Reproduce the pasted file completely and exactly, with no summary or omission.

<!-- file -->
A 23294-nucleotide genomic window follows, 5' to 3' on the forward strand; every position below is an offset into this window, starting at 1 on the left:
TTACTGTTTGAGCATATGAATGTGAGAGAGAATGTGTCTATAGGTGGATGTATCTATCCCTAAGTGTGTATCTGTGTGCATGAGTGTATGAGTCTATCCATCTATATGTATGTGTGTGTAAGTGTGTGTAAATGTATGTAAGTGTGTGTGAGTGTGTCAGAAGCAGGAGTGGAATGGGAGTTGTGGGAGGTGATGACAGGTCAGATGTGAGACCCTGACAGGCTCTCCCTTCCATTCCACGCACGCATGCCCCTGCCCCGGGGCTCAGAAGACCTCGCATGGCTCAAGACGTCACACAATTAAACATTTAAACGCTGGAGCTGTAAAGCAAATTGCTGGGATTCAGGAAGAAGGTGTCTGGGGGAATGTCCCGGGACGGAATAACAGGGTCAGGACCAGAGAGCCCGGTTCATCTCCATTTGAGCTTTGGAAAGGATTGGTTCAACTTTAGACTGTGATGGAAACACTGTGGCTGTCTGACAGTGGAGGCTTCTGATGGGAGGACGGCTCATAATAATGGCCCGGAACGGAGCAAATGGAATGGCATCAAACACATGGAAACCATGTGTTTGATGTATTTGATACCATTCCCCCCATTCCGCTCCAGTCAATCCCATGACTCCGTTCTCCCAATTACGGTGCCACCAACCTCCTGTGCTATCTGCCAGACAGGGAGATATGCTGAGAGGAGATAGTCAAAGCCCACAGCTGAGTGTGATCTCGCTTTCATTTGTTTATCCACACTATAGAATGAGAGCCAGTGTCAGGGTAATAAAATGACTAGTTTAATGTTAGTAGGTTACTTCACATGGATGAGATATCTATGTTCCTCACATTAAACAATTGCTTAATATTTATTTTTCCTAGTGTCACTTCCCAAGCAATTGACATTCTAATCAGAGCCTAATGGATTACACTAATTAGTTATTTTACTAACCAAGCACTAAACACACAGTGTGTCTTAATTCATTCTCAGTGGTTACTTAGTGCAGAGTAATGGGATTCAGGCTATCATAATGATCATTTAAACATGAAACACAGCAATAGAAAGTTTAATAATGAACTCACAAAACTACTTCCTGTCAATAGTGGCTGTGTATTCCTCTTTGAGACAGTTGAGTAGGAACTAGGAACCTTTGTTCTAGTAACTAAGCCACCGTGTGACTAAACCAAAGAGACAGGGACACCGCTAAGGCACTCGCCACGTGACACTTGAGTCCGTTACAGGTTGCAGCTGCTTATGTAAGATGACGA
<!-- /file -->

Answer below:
A 23294-nucleotide genomic window follows, 5' to 3' on the forward strand; every position below is an offset into this window, starting at 1 on the left:
TTACTGTTTGAGCATATGAATGTGAGAGAGAATGTGTCTATAGGTGGATGTATCTATCCCTAAGTGTGTATCTGTGTGCATGAGTGTATGAGTCTATCCATCTATATGTATGTGTGTGTAAGTGTGTGTAAATGTATGTAAGTGTGTGTGAGTGTGTCAGAAGCAGGAGTGGAATGGGAGTTGTGGGAGGTGATGACAGGTCAGATGTGAGACCCTGACAGGCTCTCCCTTCCATTCCACGCACGCATGCCCCTGCCCCGGGGCTCAGAAGACCTCGCATGGCTCAAGACGTCACACAATTAAACATTTAAACGCTGGAGCTGTAAAGCAAATTGCTGGGATTCAGGAAGAAGGTGTCTGGGGGAATGTCCCGGGACGGAATAACAGGGTCAGGACCAGAGAGCCCGGTTCATCTCCATTTGAGCTTTGGAAAGGATTGGTTCAACTTTAGACTGTGATGGAAACACTGTGGCTGTCTGACAGTGGAGGCTTCTGATGGGAGGACGGCTCATAATAATGGCCCGGAACGGAGCAAATGGAATGGCATCAAACACATGGAAACCATGTGTTTGATGTATTTGATACCATTCCCCCCATTCCGCTCCAGTCAATCCCATGACTCCGTTCTCCCAATTACGGTGCCACCAACCTCCTGTGCTATCTGCCAGACAGGGAGATATGCTGAGAGGAGATAGTCAAAGCCCACAGCTGAGTGTGATCTCGCTTTCATTTGTTTATCCACACTATAGAATGAGAGCCAGTGTCAGGGTAATAAAATGACTAGTTTAATGTTAGTAGGTTACTTCACATGGATGAGATATCTATGTTCCTCACATTAAACAATTGCTTAATATTTATTTTTCCTAGTGTCACTTCCCAAGCAATTGACATTCTAATCAGAGCCTAATGGATTACACTAATTAGTTATTTTACTAACCAAGCACTAAACACACAGTGTGTCTTAATTCATTCTCAGTGGTTACTTAGTGCAGAGTAATGGGATTCAGGCTATCATAATGATCATTTAAACATGAAACACAGCAATAGAAAGTTTAATAATGAACTCACAAAACTACTTCCTGTCAATAGTGGCTGTGTATTCCTCTTTGAGACAGTTGAGTAGGAACTAGGAACCTTTGTTCTAGTAACTAAGCCACCGTGTGACTAAACCAAAGAGACAGGGACACCGCTAAGGCACTCGCCACGTGACACTTGAGTCCGTTACAGGTTGCAGCTGCTTATGTAAGATGACGA